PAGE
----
By Adam Ray Palmer
Steve McQueen is back on the big screen with his new five-film anthology. Two of the features are debuting at the London Film Festival this year.
Later in the festival we have his Lovers Rock, but today I am looking at his powerful and moving Mangrove…
Mangrove tells the true story of Frank Crichlow (Shaun Parkes), whose West Indian restaurant, Mangrove, a lively community hub in London’s Notting Hill attracted locals, activists, intellectuals and artists. Set in 1971, with blatant racial discrimination taking place on the streets, in restaurants and even in courts; Crichlow finds himself and his drug-free business the brunt of relentless police raids.
Frank and his innocent friends decide to try and stop the discrimination that keeps coming to their door, time and time again. As the community take to the streets in a peaceful protest, they are met with police aggression and brutality. As a result, nine men and women, including Frank, leader of the British Black Panther Movement Altheia Jones-LeCointe (Letitia Wright), and activist Darcus Howe (Malachi Kirby), are wrongly arrested and charged with incitement to riot and affray. What ensues is a highly publicised and historic trial.
McQueen and Alastair Siddons’ (co-writer) Mangrove is bold, important filmmaking. The story is needed now more than ever, depicting the unnecessary struggles that the black community (in this case, West Indians) have had to endure for many decades. Frank Crichlow opened the Mangrove restaurant in 1968 in Notting Hill where at this time, it was a very different one from what we know it as today. Immigrants that arrived from the West Indian islands from 1948-1971, known as the “Windrush generation,” sought cheap rent and community in the area, and found the Mangrove as a place of solace.
The restaurant became a community meet up, a place for great food, chilled chats but also a place of support; where the Black community could come for advice about housing and job applications. Then, once the authorities knew the Mangrove had become a place of company and compassion, the police would impose unlawful raids which led to Frank making a formal complaint to the Council. The police continued their harassment and so the Mangrove Nine became known. A group of victims who were tried against for rioting and affray.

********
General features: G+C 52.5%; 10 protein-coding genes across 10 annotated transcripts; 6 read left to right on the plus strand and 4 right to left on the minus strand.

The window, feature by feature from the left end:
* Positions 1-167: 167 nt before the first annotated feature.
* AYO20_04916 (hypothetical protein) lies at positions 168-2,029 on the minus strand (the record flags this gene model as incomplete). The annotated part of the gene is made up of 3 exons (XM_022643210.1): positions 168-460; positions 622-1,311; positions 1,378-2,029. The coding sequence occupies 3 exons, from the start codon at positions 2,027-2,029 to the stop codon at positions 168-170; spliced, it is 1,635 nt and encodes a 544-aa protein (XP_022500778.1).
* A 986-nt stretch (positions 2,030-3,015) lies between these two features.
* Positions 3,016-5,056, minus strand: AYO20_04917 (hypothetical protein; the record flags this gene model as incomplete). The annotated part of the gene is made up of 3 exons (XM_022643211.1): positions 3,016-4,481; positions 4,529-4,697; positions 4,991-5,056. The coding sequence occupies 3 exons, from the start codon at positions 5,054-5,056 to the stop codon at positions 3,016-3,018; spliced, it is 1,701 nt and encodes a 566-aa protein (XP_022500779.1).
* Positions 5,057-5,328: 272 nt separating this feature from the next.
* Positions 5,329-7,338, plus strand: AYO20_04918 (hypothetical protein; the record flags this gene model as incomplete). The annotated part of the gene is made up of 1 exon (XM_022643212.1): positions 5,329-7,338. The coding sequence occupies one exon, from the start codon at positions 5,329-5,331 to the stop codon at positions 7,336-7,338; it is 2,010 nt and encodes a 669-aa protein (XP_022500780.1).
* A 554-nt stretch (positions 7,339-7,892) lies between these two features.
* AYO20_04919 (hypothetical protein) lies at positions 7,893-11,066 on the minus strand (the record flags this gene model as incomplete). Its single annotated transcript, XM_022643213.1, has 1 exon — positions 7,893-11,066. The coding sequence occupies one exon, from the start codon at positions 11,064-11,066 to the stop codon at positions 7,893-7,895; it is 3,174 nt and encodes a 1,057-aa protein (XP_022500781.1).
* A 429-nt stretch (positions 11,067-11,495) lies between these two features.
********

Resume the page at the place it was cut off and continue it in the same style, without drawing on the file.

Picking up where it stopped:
The way in which McQueen tells this story is superb. Steve and his cinematographer Shabier Kirchner capture every scene with such intent. The close-ups and the framing of the background is a constant thought. The scenes in the streets are a testament to how much the visual terrain varies. There’s so much going on, but there still seems to be a central focus for your eyes. Wright and Parkes are so captivating in their roles and the camera lens does them justice.
The same masterful compliment can be said to costumer designer Lisa Duncan and the killer choices in the soundtrack. Duncan’s authentic roll neck jumper styling really places you back in the heart of 1970 and this accompanied by a Toots and the Maytals or a Symarip classic tune tops the sequences off.
But for me, there’s one scene that really encapsulates the film well. The final verdict court sequence with the Mangrove Nine in the dock is as revealing and intimate as a film can get. The “Closing Time” speech from Malachi Kirby is extremely powerful, moving and necessary. It’s a commanding yet fragile piece of film that I could play on repeat.
This one section is like a short film within a film. It makes you take note, be emotionally attentive and requires you to listen. That’s what needs to happen, in general. We have to listen, take note and make actions. Steve McQueen’s Mangrove is a brilliant piece of art that will only help with support the wider discussion in the current climate.
Cineroom’s rating: 5 stars
Mangrove is released on BBC and Amazon Prime on 15th November 2020.